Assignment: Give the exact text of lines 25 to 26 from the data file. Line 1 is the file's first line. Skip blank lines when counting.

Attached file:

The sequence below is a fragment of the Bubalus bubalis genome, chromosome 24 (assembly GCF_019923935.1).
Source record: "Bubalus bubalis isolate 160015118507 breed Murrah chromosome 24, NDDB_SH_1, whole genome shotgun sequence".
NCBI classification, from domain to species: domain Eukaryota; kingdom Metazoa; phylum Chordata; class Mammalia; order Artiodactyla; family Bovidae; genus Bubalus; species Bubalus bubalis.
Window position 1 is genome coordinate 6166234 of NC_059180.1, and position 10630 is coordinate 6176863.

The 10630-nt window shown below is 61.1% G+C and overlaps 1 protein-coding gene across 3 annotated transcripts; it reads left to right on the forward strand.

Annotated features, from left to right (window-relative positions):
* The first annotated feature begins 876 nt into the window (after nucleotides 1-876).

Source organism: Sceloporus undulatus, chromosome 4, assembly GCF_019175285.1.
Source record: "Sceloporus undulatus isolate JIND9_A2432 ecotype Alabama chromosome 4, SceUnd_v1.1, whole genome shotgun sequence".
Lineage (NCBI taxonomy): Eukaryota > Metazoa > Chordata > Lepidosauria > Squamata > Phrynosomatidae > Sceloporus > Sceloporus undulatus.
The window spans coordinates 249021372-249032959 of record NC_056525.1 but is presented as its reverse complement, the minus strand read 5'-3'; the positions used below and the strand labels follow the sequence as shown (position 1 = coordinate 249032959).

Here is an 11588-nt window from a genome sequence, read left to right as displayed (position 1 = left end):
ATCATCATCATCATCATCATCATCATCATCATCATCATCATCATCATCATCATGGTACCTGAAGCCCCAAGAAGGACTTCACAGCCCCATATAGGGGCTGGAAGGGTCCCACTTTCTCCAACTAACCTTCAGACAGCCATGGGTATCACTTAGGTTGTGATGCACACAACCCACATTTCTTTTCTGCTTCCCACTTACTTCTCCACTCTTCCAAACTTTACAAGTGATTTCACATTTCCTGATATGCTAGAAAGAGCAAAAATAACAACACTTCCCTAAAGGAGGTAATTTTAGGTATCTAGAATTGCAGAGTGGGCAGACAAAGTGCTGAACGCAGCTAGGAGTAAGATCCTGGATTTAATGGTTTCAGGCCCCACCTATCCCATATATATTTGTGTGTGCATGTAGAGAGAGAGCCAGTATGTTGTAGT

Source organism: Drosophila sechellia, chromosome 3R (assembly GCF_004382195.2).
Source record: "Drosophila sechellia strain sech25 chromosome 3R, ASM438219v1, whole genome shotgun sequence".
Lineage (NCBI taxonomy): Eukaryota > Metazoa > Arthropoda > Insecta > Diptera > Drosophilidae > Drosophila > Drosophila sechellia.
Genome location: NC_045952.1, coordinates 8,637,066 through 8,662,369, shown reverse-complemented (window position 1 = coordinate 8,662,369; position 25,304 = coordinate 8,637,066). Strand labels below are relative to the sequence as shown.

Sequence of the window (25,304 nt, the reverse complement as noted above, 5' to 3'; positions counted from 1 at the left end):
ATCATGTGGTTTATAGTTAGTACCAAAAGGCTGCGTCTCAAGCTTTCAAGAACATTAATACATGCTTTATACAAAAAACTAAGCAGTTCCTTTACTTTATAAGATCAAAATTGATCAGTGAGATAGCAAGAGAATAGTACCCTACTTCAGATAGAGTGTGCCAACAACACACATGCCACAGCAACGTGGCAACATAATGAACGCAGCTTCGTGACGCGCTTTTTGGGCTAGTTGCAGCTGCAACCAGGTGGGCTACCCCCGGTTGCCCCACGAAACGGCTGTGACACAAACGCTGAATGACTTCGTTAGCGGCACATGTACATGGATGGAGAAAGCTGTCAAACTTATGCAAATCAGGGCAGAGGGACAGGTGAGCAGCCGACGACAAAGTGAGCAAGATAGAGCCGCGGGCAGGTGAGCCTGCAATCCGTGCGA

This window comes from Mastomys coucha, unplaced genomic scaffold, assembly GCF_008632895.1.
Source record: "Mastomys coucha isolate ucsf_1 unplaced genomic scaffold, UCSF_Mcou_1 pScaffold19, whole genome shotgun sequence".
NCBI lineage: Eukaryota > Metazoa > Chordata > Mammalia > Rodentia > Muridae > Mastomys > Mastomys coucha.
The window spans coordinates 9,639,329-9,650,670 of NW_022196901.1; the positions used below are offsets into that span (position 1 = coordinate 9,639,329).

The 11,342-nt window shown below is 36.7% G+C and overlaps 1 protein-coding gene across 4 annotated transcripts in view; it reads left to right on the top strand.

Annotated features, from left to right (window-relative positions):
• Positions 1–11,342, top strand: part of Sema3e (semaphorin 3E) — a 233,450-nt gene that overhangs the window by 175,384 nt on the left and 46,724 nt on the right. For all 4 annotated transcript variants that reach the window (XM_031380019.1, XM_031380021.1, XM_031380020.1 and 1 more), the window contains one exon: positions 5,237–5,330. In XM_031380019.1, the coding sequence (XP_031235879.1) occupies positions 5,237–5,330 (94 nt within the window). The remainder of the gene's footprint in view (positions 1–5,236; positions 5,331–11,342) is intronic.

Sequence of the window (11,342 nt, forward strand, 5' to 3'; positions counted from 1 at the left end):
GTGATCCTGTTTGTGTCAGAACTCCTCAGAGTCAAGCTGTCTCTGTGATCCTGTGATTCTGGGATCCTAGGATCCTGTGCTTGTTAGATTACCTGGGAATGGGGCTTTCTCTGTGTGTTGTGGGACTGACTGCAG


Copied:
Annotated features, from left to right (window-relative positions):
• Positions 1–11,342, top strand: part of Sema3e (semaphorin 3E) — a 233,450-nt gene that overhangs the window by 175,384 nt on the left and 46,724 nt on the right. For all 4 annotated transcript variants that reach the window (XM_031380019.1, XM_031380021.1, XM_031380020.1 and 1 more), the window contains one exon: positions 5,237–5,330. In XM_031380019.1, the coding sequence (XP_031235879.1) occupies positions 5,237–5,330 (94 nt within the window). The remainder of the gene's footprint in view (positions 1–5,236; positions 5,331–11,342) is intronic.